On Target
February 18, 2005

Pamenos’ drama

The debate rages as to the merits and demerits of Pamenos Ballantyne’s continued denial by Team Athletics SVG for nomination for national awards. The choice for Sportsman by the Athletics Body did not arouse interest on the local front; neither was it given serious consideration. {{more}}

Some people try to rationalise Ballatyne’s grinding as justifiable for his breach of orders. The issue continues to fester, and one fears that the worst is yet to be written.

Chairman of the National Lotteries Authority Murray Bullock put the matter in open domain at the awards ceremony. How much impact his query will have should be assessed.

I dare say, the drama will fizzle out into reasonable finality, in the unfolding manner of natural progression.

Windwards’ debacle

The Windwards have to find some way of steeling up their resolve. And that spirit of determination has to be something entrenched within the psyche of the entire squad. And I don’t think Captain Rawle Lewis has the capacity to inspire that depth of confidence in the players. Neither can he count on the guidance of manager Lockhart Sebastien. For they seem only too willing to be guided by tendencies of insularity, even within the Windwards squad, or marriages of conveniences. And many of their actions are geared towards trying to undermine the progress of the Vincentian element, in the case of Orlanzo Jackson, and personal ego or proving a point in the matter of Dominican seam bowler Fernix Thomas.

It is a pity Deighton Butler and Kenroy Peters have to carry the strain of the new ball, even though Peters does not seem to be fully fit. Batsman Shallow forced himself off the squad after having failed to adjust to the higher level of regional cricket. Perhaps he lacked application. And it may take a long time to recapture the fortune of grafting his way into the squad as easily as he did in 2005.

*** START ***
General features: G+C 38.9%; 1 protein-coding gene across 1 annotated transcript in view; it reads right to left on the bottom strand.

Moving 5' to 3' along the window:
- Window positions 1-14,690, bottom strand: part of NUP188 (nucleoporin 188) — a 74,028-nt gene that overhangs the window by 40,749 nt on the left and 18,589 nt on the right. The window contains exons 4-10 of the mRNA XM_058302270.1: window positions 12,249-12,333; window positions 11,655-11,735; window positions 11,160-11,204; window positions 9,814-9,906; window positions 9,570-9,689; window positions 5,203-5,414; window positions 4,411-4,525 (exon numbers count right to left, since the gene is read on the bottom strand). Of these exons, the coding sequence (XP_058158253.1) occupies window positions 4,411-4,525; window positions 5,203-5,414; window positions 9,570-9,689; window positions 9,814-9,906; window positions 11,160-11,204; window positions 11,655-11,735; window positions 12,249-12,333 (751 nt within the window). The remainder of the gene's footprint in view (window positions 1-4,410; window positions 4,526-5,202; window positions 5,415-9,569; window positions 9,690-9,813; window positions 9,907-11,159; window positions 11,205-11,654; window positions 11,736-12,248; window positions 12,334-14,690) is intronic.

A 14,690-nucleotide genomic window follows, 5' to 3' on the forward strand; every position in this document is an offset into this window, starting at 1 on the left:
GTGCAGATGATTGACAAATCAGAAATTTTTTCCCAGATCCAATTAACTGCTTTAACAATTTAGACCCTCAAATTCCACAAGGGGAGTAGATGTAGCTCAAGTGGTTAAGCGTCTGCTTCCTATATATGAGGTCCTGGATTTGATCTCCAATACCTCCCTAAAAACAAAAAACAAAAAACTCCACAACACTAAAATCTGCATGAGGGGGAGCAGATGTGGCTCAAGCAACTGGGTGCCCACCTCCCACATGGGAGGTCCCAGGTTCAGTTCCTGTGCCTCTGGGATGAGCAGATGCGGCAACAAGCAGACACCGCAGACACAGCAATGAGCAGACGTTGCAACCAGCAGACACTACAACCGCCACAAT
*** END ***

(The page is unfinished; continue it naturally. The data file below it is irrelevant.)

The Windwards, altogether seem to pay for the lack of cohesion in the entire outfit. For once there are chinks in the armour, any worthwhile opponent is going to find it and exploit it to the maximum.

Barbadian captain Courtney Browne, with his nation going through such woes, salvaged some pride. Lewis was never able to match wits with Browne. Hence the Windwards’ performance never attained the intensity required to match the Barbadians.

Windwards seem hard-pressed to maintain the second spot they had catapulted into on the heels of two successive victories.

The roller coaster pattern continues for the Windwards, and while fans will be overjoyed with a victory, they seem resigned to accepting a dismal batting display nearly every other match.

Commendations are in order to newly elected cricket president Julian Jack. He had been an understudy to Lennox John who manned that position for many years.

Jack will have to stamp his authority, and give St. Vincent and the Grenadines some measure of respect once again at the Windwards level. If he succeeds, the benefits will spill over at the Windwards stage in the first stage and on the wider West Indies circle.